I know it is on pretty shaky ground to base it on those articles, but surely this would finally be the time when West Ham would emphasise the positives of their bid, instead of the usual claptrap they've been coming up with.

If that's the best they can do with a blank piece of paper for a newspaper article, I dread to think what load of tosh they've come up with for the bid document.
 

Hoowl

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Thread starter #35
David Sullivan has his say in the Evening Standard.
http://www.thisislon...-queens-name.do

What is an Olympic Park without an Olympic Stadium? Do we need the debate to go any further than that?

West Ham are the only ones proposing to stay true to the Olympic legacy with a running track in the stadium - and we know it will work.

I keep reading about 'white elephants' but the only elephant in the room is the one that suggests it is okay to rip up the track and bulldoze the Olympic Stadium to the ground - and in its place build a run-of-the-mill football stadium for a club that is over 10 miles away from the East End. Now, that would be crazy.

Spurs claimed the other day that the decision should not be based on emotion. I disagree.

I know as well as anyone that business is about the bottom line, the numbers and how they stack up - but when you have all that in place in a strong, secure and sound bid as we do, it still has to feel right.

Good financial sense must sit side by side with honest sentiment.

In fact, emotion can often drive a financial plan forward. The legacy of the Olympic Stadium affects us all. We have paid our taxes and have a vested interest in what happens after 2012.

When David Gold and I came home to West Ham United after taking Birmingham Cityfrom the third tier of football to become an established Premier League name, we made the Olympic Stadium our priority.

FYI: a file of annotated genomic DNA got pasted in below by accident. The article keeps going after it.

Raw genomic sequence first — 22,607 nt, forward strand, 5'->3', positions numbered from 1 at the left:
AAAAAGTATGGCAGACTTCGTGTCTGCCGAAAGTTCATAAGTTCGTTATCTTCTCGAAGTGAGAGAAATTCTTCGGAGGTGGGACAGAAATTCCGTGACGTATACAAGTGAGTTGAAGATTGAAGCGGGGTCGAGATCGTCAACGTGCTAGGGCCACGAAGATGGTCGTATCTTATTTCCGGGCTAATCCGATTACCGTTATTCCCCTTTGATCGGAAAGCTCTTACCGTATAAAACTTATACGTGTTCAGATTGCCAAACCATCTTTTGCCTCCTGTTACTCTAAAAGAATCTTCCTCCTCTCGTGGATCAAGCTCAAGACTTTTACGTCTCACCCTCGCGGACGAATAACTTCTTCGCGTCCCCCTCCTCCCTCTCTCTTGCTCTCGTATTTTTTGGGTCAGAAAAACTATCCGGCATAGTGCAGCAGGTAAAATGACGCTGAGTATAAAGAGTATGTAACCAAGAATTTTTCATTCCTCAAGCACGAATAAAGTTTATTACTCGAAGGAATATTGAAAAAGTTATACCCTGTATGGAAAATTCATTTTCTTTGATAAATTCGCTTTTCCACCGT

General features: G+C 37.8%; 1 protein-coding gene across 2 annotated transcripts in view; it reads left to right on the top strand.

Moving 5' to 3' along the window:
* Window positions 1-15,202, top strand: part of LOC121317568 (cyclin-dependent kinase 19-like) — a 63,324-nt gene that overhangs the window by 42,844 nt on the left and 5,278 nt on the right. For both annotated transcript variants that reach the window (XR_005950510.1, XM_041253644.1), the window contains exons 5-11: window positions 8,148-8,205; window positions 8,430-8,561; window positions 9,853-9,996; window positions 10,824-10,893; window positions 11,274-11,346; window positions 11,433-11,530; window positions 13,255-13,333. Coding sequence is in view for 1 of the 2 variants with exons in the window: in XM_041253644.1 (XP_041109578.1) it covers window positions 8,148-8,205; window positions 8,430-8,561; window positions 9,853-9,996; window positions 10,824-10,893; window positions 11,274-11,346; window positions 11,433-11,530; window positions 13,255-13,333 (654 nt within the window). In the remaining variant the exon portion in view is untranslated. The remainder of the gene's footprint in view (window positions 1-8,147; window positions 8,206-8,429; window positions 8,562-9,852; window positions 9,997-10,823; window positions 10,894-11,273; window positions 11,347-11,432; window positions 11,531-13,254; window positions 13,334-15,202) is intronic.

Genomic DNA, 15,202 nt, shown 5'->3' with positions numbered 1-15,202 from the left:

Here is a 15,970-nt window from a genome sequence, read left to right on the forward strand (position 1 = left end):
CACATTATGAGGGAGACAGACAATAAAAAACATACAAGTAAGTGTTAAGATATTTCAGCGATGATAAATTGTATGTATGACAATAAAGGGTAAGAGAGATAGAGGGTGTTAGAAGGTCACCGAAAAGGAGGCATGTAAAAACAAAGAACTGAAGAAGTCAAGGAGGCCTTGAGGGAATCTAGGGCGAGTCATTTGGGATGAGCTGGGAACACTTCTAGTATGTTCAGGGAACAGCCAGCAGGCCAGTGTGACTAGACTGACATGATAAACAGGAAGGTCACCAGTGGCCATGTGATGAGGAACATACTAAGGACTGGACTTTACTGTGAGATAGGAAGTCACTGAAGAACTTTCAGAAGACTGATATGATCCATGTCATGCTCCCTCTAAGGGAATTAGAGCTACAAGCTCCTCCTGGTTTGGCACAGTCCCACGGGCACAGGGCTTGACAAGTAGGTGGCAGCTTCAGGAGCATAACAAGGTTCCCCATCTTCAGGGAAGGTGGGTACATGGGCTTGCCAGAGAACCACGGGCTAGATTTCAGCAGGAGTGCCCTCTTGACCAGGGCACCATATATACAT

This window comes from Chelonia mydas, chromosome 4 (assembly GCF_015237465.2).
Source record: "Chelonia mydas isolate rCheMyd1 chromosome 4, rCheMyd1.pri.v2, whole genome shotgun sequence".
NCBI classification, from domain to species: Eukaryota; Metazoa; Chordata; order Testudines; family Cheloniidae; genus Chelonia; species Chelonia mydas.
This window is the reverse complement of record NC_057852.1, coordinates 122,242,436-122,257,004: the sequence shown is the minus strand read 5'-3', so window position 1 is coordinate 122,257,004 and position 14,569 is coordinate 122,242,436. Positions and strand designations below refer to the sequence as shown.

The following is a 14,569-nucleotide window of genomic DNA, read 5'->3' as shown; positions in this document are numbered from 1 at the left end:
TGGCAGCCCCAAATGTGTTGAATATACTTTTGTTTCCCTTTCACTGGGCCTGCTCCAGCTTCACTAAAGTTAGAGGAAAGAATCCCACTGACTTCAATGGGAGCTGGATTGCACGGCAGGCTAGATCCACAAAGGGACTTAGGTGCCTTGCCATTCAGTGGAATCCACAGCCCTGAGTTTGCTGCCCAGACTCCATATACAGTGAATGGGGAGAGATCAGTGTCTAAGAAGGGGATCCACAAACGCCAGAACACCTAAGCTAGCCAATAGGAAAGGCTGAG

Initially, I didn't know if it could work but our due diligence, fans and the experts we have consulted at every step soon convinced me.

Everything adds up and we are all now together on the starting line of a fantastic adventure. There is real excitement in the air and we just want to get going.

It is right that we have a proposal that will make it possible for a multi-sports venue to be at the heart of the Olympic Park. Anything else simply won't be the Olympic Stadium.

Anything else runs the risk of damaging the nation's reputation around the world and affecting the commercial viability of the wider legacy vision.

If you believe in something, you will work harder and for longer to make it a success. You have to care. Lord Coe cares. He was emotional and full of sentiment when delivering the Olympic legacy promise which resulted in us winning the 2012 Games, against the odds. He cares as much as us about honouring that promise. Demolishing a feat of engineering and expertise that cost half-a-billion pounds and then knocking up a plain football ground in its place is about as cold and clinical as it gets. And, by the way, doesn't make financial sense.

No wonder those who propose that option want the emotion stripped away and instead are choosing to patronise the tens of thousands of loyal Hammers fans who know a thing or two about atmosphere.

We will be able to answer their desire for affordable tickets and better access at a world-class stadium that is fitting for a club that produced three World Cup winners.

The fact we will be staying in our borough to do so just makes the case even more compelling.

After £90million of conversion, we'll have great sightlines - no seat will have a worse view of the pitch than Wembley Stadium - and a new roof designed to create intimacy. I have no doubt that this stadium will succeed.